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Financial Inclusion of Small Rural Producers

image of Financial Inclusion of Small Rural Producers

There is mounting empirical evidence that the responsible provision and use of formal financial services have a positive impact on household well-being and enterprise performance. At the individual level, financial inclusion benefits rural households and small producers by facilitating the safe accumulation of assets, enabling them to leverage those assets in order to invest in human and physical capital, and supporting better risk management. The positive effects at the aggregate level are associated with better allocation of scarce resources among different activities. Despite recent progress on different aspects of financial inclusion in Latin America and the Caribbean, large gaps remain, especially in rural areas, which have been historically neglected by traditional providers of financial services. This book describes how these gaps have evolved recently in five countries —Costa Rica, the Dominican Republic, El Salvador, Honduras and Mexico— that are at different stages of designing and implementing comprehensive financial inclusion strategies. Then, on the basis of a comparative analysis of the institutional architecture available, it identifies the main barriers preventing small rural producers from accessing and making effective use of the various financial services on offer, with a view to making policy recommendations for overcoming these limitations.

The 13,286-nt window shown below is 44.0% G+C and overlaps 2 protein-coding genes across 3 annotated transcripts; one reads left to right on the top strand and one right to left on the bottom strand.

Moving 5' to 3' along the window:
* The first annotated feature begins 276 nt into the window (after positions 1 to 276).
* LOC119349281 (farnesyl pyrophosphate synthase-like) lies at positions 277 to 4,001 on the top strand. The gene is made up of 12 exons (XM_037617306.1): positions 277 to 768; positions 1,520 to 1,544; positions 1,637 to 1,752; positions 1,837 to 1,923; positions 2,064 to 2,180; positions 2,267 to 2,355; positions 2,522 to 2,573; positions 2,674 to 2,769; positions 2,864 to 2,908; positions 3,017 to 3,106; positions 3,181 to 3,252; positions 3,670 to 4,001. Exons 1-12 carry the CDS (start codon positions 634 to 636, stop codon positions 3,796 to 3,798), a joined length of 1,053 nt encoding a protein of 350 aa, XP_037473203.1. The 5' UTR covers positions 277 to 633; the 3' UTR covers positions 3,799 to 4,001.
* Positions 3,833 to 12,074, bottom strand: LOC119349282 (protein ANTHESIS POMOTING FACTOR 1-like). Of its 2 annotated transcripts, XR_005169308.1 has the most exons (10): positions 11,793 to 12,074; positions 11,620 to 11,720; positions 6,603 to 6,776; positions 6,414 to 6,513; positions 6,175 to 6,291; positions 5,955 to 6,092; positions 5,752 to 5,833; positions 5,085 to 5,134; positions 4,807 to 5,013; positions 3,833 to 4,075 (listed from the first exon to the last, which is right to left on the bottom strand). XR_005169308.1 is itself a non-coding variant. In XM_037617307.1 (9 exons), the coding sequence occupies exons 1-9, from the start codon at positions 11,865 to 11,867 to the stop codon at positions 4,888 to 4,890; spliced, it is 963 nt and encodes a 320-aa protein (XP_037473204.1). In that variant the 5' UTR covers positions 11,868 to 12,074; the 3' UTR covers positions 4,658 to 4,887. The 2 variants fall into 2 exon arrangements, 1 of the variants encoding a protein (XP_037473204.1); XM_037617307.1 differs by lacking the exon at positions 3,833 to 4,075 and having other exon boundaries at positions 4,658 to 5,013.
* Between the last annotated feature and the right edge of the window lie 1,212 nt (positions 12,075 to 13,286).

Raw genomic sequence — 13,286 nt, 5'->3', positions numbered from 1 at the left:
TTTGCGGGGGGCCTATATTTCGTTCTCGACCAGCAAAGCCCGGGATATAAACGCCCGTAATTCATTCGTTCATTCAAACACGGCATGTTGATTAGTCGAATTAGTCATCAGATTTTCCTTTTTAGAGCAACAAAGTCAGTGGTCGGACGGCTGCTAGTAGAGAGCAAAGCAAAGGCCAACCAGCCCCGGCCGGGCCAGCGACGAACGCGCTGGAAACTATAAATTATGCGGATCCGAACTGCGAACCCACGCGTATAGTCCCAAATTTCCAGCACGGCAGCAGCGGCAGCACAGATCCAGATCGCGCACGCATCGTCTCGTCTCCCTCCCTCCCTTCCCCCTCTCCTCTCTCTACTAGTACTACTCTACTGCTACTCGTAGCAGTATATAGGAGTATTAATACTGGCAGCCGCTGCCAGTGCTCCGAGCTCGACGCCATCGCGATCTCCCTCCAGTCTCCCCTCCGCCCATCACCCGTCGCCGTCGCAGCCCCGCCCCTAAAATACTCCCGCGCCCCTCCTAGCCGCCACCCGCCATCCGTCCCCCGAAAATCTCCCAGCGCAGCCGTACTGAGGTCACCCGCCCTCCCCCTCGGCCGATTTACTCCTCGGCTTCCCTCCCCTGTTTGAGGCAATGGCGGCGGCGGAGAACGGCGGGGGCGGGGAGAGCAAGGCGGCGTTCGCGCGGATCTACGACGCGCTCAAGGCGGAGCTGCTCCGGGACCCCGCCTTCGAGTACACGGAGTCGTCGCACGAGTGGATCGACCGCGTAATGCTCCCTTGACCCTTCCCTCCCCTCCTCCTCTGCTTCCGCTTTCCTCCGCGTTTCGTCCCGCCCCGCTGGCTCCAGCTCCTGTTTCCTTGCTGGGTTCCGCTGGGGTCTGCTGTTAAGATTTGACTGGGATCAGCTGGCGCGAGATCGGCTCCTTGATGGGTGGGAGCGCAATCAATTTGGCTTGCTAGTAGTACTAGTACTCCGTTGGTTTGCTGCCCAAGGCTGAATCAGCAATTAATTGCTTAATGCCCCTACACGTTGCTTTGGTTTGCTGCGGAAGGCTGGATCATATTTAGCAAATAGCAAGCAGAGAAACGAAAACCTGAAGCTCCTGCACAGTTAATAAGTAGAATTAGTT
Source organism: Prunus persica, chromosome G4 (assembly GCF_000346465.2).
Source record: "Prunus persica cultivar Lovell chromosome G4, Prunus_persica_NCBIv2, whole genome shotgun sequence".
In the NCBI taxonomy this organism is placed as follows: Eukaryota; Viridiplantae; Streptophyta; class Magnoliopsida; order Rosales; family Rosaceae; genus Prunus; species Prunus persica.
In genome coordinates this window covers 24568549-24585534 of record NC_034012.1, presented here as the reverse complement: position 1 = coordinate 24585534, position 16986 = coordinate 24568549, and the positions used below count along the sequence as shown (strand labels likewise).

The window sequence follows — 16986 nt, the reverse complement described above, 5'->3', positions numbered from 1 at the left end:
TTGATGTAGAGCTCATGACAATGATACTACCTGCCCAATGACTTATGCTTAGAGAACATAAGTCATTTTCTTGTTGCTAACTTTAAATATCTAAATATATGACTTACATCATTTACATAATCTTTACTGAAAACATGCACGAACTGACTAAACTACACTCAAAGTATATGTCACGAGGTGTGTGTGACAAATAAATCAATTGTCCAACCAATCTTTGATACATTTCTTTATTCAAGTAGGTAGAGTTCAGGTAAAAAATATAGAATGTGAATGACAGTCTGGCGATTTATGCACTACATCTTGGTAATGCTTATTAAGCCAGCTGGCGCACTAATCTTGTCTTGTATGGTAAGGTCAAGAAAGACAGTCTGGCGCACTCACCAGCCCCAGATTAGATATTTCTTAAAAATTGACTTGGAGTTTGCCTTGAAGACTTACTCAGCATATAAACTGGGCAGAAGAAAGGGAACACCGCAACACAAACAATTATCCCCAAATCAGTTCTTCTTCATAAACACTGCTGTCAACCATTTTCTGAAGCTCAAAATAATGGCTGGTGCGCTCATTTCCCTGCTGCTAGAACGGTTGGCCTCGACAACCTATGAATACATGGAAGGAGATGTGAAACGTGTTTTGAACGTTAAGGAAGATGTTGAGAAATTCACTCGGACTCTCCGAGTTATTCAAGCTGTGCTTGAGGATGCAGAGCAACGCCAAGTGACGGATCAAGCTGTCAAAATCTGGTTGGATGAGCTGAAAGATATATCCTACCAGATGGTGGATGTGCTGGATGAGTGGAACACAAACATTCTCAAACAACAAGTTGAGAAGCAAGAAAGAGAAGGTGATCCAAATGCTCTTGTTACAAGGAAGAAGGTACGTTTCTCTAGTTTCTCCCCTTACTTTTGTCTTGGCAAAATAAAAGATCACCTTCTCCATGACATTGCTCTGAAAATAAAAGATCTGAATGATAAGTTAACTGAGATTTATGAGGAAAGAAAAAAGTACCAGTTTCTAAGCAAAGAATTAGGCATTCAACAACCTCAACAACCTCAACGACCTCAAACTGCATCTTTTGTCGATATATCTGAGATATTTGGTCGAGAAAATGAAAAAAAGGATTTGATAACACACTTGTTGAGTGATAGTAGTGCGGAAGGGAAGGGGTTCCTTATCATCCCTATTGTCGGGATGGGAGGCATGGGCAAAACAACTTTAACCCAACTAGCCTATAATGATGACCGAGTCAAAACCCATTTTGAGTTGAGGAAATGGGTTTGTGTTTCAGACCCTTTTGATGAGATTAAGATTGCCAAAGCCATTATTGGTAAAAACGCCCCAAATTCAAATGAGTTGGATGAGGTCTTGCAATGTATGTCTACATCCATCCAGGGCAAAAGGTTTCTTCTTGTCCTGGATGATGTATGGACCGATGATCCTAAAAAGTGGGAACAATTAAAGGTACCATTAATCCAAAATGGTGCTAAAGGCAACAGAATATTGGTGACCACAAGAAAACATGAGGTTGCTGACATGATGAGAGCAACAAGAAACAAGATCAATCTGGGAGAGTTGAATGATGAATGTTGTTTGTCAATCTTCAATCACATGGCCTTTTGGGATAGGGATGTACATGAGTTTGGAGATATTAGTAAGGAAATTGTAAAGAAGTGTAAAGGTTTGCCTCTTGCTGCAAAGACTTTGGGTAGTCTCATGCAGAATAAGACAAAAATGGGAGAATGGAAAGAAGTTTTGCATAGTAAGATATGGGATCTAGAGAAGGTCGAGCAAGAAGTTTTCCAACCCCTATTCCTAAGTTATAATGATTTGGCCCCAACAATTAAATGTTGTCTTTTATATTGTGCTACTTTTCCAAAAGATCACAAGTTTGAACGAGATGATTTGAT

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Financial inclusion of small-scale rural producers: Trends and challenges

Between 1980 and 2002, the number of poor in Latin America grew by almost 90 million to 225 million people, equivalent to 43.9% of the region’s population (ECLAC, 2015). Thanks to a favourable economic environment, improvements in the labour market and the effect of prioritizing social policy on combating poverty and inequality, between 2002 and 2012 poverty fell by 15.7 percentage points to a level of 28.1% (ECLAC, 2015). During the same period, most countries in the region also managed to reduce income inequality. Nonetheless, since 2012 poverty and inequality levels have both remained broadly constant (ECLAC, 2016b).

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